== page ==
AMES, Iowa — Richard Alomar, an associate professor of landscape architecture at Rutgers University, will talk about the value and impact of sketching as a form of data collection, design notation and communication in a lecture at Iowa State University.

Alomar will present “Sketching: The Mental Camera Roll” at 6 p.m. Monday, April 15, in Kocimski Auditorium, room 101 College of Design.

Alomar uses the terms “drawing” and “sketching” interchangeably to mean “the action of recording ideas and observations with marks, lines and words.” He describes sketching for students as a form of design notation and communication — a way in which ideas from the “mental camera roll” develop into forms and spaces and eventually, built space.

In this lecture, he will review the use of sketchbooks and journals as mediums for data collection, present examples of studio sketching exercises and discuss ways in which students can develop a practice of sketching to record their experience on the landscape.

Second Annual Spring Sketch Crawl

Alomar also will lead a workshop from 9 a.m.–noon Monday, April 15, and Tuesday, April 16, leaving from Stomping Grounds Café. He will begin the workshop with a brief introduction to his background as an artist and educator, then lead participants on a sketch crawl through Campustown and the Iowa State campus. Those interested should sign up for this free event by emailing Taylor Danger, public relations/social chair for the (ab)Terris Graduate Landscape Architecture Club, tjdanger@iastate.edu.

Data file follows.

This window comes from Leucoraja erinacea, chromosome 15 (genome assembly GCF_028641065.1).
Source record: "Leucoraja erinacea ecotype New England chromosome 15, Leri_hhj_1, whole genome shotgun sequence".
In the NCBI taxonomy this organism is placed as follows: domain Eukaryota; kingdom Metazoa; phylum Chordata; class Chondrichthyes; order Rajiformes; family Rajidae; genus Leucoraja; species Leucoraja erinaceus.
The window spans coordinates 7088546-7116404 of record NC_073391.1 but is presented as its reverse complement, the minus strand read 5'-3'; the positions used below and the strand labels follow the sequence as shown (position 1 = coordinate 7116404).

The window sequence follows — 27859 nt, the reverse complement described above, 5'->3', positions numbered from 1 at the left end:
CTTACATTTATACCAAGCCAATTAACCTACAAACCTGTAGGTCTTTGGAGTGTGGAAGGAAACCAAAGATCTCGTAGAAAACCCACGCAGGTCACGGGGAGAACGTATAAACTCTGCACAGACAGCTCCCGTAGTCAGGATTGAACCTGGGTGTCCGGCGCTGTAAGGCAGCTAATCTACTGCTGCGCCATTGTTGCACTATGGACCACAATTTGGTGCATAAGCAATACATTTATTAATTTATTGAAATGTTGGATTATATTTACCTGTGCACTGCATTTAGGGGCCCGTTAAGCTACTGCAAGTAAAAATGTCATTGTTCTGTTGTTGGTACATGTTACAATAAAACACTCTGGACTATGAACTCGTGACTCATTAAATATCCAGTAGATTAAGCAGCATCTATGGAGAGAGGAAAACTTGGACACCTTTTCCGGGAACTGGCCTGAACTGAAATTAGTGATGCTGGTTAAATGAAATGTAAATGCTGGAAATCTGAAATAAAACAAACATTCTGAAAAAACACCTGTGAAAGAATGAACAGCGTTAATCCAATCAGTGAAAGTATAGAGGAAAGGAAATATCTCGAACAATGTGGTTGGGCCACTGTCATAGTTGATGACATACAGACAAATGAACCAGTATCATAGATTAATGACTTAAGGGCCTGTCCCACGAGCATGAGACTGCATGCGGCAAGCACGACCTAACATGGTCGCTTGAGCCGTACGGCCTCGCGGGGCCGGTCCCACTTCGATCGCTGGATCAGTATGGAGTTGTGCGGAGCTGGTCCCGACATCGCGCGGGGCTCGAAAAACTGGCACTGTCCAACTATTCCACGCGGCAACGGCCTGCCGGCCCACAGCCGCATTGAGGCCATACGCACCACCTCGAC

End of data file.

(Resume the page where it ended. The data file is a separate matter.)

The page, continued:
Alomar’s visit is cosponsored by (ab)Terris, landscape architecture graduate program, Department of Landscape Architecture, Department of Art and Visual Culture, College of Design, National Organization of Minority Architecture Students and Student Activities Center.

About the speaker

Before joining the Rutgers University faculty in 2012, Alomar was an associate at Stantec Planning and Landscape Architecture and a senior associate at diDomenico + Partners. He has worked on public projects from the urban planning to the community garden scale and has won international competitions for landscape designs in Chicago and Verona, Italy.

He is a registered landscape architect with a bachelor of science in agronomy and soils from the University of Puerto Rico and a master of landscape architecture from Louisiana State University. His general research focus is on land stewardship in underserved urban communities with a specific emphasis on the analysis of use and material patterns in neighborhood yards and vacant lots. His earlier research on the characteristics, use and patterns of front yards in African-American neighborhoods has led to the use of sketching, mapping and garden stories to describe and document the creative process of nonprofessional designers.


Rosie Manzo, (ab)Terris president, rmanzo@iastate.edu
Taylor Danger, (ab)Terris public relations/social chair, tjdanger@iastate.edu
Heather Sauer, Design Communications, (515) 294-9289, hsauer@iastate.edu